Colorado Crop Progress & Condition Report, Week Ending May 30, 2021



Rainfall and wet conditions delayed planting and fieldwork in some eastern counties last week while western counties remained distressingly dry, according to the Mountain Region Field Office of the National Agricultural Statistics Service, USDA.

In northeastern counties, corn planting progressed but remained slightly behind the average. Planting and emergence of other crops picked up as conditions allowed, but the first cutting of alfalfa was delayed due to cool and wet weather. A county report noted producers were also treating alfalfa for aphids. Winter wheat and pasture conditions continued to improve from recent moisture.  Heavy infestations of cheatgrass in areas were noted.

In east central counties, continued moisture benefitted pasture and non-irrigated crop conditions. However, county reports noted producers were actively treating for stripe rust in area wheat. Drought in western counties continued to persist. Little moisture was received last week and windy conditions were observed. First cutting of alfalfa in the district progressed. Crops continued to advance but serious concerns remained regarding the drought. Local reservoirs were at extremely low levels.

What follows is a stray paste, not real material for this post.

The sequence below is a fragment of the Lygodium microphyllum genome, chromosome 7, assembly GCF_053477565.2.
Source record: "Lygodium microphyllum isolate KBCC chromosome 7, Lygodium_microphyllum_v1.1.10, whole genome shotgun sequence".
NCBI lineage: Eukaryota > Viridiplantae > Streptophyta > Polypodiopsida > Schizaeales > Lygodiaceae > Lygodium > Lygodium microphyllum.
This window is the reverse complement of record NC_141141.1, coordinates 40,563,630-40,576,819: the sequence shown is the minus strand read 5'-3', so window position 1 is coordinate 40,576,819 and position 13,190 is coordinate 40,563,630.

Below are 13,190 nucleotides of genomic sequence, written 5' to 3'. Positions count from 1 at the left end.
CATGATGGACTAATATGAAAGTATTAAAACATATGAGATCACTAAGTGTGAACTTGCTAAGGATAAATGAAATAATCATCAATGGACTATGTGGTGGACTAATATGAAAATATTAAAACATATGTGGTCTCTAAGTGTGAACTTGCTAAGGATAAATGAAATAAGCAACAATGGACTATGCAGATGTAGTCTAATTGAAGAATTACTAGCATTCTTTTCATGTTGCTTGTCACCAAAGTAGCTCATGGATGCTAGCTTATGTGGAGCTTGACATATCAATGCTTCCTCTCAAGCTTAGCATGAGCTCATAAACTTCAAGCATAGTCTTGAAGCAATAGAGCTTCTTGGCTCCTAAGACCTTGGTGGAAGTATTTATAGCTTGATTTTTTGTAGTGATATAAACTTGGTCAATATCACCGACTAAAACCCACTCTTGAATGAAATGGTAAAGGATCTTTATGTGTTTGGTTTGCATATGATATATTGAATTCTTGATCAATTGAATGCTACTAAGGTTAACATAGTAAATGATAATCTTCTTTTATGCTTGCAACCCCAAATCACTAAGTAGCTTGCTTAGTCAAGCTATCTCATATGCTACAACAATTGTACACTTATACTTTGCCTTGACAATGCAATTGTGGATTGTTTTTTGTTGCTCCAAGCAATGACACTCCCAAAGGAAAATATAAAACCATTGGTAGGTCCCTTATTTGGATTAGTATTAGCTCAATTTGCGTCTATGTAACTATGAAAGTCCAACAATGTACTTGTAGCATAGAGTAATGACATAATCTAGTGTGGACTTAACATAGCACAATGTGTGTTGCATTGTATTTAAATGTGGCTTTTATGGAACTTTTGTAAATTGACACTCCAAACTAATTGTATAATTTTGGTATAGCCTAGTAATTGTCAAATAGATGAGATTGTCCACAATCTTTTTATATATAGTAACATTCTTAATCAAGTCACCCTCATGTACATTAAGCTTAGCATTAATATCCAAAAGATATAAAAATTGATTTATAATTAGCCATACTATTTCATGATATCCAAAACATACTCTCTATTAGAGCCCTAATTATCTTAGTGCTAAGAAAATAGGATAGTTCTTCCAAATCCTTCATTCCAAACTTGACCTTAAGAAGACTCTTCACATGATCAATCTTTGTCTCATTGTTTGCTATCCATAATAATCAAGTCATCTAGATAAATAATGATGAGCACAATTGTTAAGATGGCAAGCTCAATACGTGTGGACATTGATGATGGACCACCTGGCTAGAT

In the San Luis Valley, rain and severe weather were observed at the end of the week. Isolated crop damage from hail was reported in areas. County reports noted crops were doing well, but some alfalfa was adversely affected by frost. Feed supplies remained short but recent moisture helped improve pasture and range condition.

In southeastern counties, moisture was received over the weekend.  Fieldwork delays continued due to wet conditions and a county report noted elevated insect problems in alfalfa.

As of May 26, 2021, snowpack in Colorado was 71 percent measured as percent of median snowfall. The Southwest and San Luis Valley were 40 and 48 percent, respectively, compared to the South Platte basin at 134 percent.

Stored feed supplies were rated 21 percent very short, 24 percent short, 54 percent adequate, and 1 percent surplus.

Sheep death loss was 86 percent average and 14 percent light. Cattle death loss was 71 percent average and 29 percent light.

Filed Under: AgricultureCountyEconomyEnvironmentFeaturedMedia Release


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